backtop


Print 35 comment(s) - last by Nagorak.. on Jan 17 at 2:09 AM

IDC shows a smaller 5.6% decline in the global PC market

The latest metrics for the Pc industry are in form research firm Gartner. Gartner shows that the global PC industry declined 6.9% in Q4 2013. That marks the worst decline in the history of the PC market. The upside for the PC industry is that industry analysts think we have reached the bottom.
 
Hitting bottom means that sales and shipments of PCs are expected to level out and hover around the current level. The top computer maker in the industry for Q4 2013 was Lenovo with 18.1% of the market. Lenovo was followed by HP with 16.4% of the PC market. Rounding out the top five were Dell, Acer, and Asus.

Lenovo ThinkPad X1 Carbon
 
Gartner's top chart looks a bit different when you consider the U.S. market alone. HP was the top company in the U.S. with 26.5% of the market followed by Dell with 22.8%. Apple was number three in the US at 13.7% of the market with Lenovo not showing up until fourth place with 9.7% of the U.S. market. Toshiba has the fifth place spot in the U.S. with 7.2% of the market.
 
The numbers for research firm IDC are similar, but show a less significant decline in the overall PC market – 5.6% -- for Q4 2013.
 
IDC lists Lenovo as the top firm in the global PC industry with 18.6% of the market followed by HP with 16.8%. The remainder of the top five include Dell, Acer, and Asus. In the U.S., the top firm is HP with 24.6% of the market followed by Dell with 21.7%, Lenovo with 9.8%, Apple with 9.3%, and Toshiba with 8.2%.

Sources: Gartner, IDC



Comments     Threshold


This article is over a month old, voting and posting comments is disabled

RE: I'm not surprised...
By Motoman on 1/10/2014 11:34:10 AM , Rating: 3
Umm...ok. Or:

1. There hasn't been a compelling reason to upgrade an old PC in a really, really long time. People are not buying new PCs for the simple reason that basically everyone has one, and has no need for a new one.

2. Tablets are still pretty new and evolving rapidly, both in features and falling prices. So people are either buying their first tablets, or replacing ones that are a couple years old because of the rapidly improving technology.

In the end, I still say we need to stop forcing this kind of market segmentation. Tablets and even phones are computing devices...if you buy a tablet and then splurge another $30 or so for a keyboard and mouse to go with it, you basically have a laptop *and* a tablet. And then, if you're one of the likely 90% of the home computing market that doesn't really do anything more than email and Facebook, you're good. The tablet *is* your computer.

If traditional desktop and laptop manufacturers are missing the boat on the new form factors of computers (tablets and phones), they need to pull their heads out. All of these things are computers...and everyone needs to understand that.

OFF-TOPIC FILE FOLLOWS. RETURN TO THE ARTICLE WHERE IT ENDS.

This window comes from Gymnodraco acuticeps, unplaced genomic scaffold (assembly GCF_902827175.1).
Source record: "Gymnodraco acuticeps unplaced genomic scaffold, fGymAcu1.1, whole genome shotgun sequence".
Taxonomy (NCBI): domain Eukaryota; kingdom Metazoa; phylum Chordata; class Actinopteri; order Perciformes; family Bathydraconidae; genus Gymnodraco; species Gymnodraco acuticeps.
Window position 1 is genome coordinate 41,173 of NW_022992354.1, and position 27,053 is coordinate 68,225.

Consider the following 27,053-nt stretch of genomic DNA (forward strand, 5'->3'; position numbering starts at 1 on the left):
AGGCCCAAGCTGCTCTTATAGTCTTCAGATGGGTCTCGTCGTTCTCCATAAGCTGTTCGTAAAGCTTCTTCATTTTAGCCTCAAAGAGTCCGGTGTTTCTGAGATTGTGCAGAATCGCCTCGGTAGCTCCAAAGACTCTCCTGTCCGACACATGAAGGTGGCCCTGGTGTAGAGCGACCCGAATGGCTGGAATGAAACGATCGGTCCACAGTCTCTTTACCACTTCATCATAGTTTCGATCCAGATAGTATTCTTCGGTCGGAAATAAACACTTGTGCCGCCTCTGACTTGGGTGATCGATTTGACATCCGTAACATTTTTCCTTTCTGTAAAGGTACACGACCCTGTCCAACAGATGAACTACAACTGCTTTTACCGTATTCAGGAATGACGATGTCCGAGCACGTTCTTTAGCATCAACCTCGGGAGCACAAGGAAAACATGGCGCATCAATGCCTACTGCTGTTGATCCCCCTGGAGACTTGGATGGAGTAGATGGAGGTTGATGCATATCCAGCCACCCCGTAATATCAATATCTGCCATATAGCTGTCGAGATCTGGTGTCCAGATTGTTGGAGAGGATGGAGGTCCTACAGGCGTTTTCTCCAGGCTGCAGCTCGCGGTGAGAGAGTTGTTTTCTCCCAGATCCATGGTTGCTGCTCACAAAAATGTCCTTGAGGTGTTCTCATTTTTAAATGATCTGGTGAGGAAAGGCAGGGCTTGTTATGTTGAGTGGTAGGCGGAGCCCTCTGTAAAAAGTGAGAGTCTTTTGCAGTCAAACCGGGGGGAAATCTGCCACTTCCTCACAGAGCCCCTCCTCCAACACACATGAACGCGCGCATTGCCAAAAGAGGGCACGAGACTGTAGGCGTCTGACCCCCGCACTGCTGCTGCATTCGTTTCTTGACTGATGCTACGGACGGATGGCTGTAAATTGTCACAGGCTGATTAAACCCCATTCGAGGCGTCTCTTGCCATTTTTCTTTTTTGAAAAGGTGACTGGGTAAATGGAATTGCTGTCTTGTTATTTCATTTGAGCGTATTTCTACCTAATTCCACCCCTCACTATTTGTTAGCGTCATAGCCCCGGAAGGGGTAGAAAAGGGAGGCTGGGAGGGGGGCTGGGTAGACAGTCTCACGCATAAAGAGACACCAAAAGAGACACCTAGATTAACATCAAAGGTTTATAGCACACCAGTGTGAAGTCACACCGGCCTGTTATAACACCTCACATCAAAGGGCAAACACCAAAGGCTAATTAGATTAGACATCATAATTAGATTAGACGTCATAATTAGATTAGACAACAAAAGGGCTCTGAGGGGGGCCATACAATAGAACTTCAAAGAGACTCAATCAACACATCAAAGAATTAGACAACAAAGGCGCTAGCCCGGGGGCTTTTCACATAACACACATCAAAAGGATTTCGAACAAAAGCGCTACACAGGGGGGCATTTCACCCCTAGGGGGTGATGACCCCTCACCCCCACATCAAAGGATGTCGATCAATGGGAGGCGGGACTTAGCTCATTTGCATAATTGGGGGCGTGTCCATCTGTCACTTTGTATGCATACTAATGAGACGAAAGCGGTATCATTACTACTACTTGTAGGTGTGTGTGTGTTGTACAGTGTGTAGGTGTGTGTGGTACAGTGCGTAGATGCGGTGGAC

RE: I'm not surprised...
By Nutzo on 1/10/2014 11:50:46 AM , Rating: 2
I just updated my almost 4 year old i7 Desktop by installing an SSD. Figure I should be good for another 3-4 years.

Don't see any reason to replace the system, as even the current fastest i7 desktop chip is only around 20% faster.
This is a big change from years ago where you would see a 50%+ improvement every couple years.


RE: I'm not surprised...
By aliasfox on 1/10/2014 12:14:27 PM , Rating: 2
My 6+ yr old machine with quad Core 2 cores works perfectly fine for me now that it has 12GB of RAM. The only time when it chugs is when it's batch processing lots of RAW files, which most people don't do.

And with more people moving towards mobile, we'll likely see more a) web based apps and b) lighter weight apps designed to be run on slower/lower power hardware anyway. Similar things have already happened to gaming - why write a game for a Radeon 7970 or 780Ti when most of your players will be playing on seven year old xBox 360 and PS3 systems?

Push software that people want that crushes current computers and you'll see new computer spending pick up. Until then, I'll happily surf the web on an iPad.


RE: I'm not surprised...
By MrBlastman on 1/10/2014 12:44:21 PM , Rating: 2
Four words:

Star Citizen + Oculus Rift


RE: I'm not surprised...
By aliasfox on 1/10/2014 1:19:22 PM , Rating: 2
Oh, I'm not saying there aren't ways to crush modern computers now - I'm sure there are plenty of ways to bring down 24 cores of Xeon, let alone 12-8-6-4 cores.

But I'm not talking about editing multiple streams of uncompressed 4K video with live preview or processing thousands of 36MP RAW files. I'm not really talking about an expensive space sim or VR glasses that I wanna try.

There needs to be something that everyone wants that can't be done. Even the push to big data within corporations is actually pushing the need for power away from personal computers - for the past few years I've had a laptop that queries servers to pull data/run code, there's not much that's done locally that needs a lot of power.

Now that we have the basics covered ('good enough' gaming/productivity/media), what's next to push the frontier?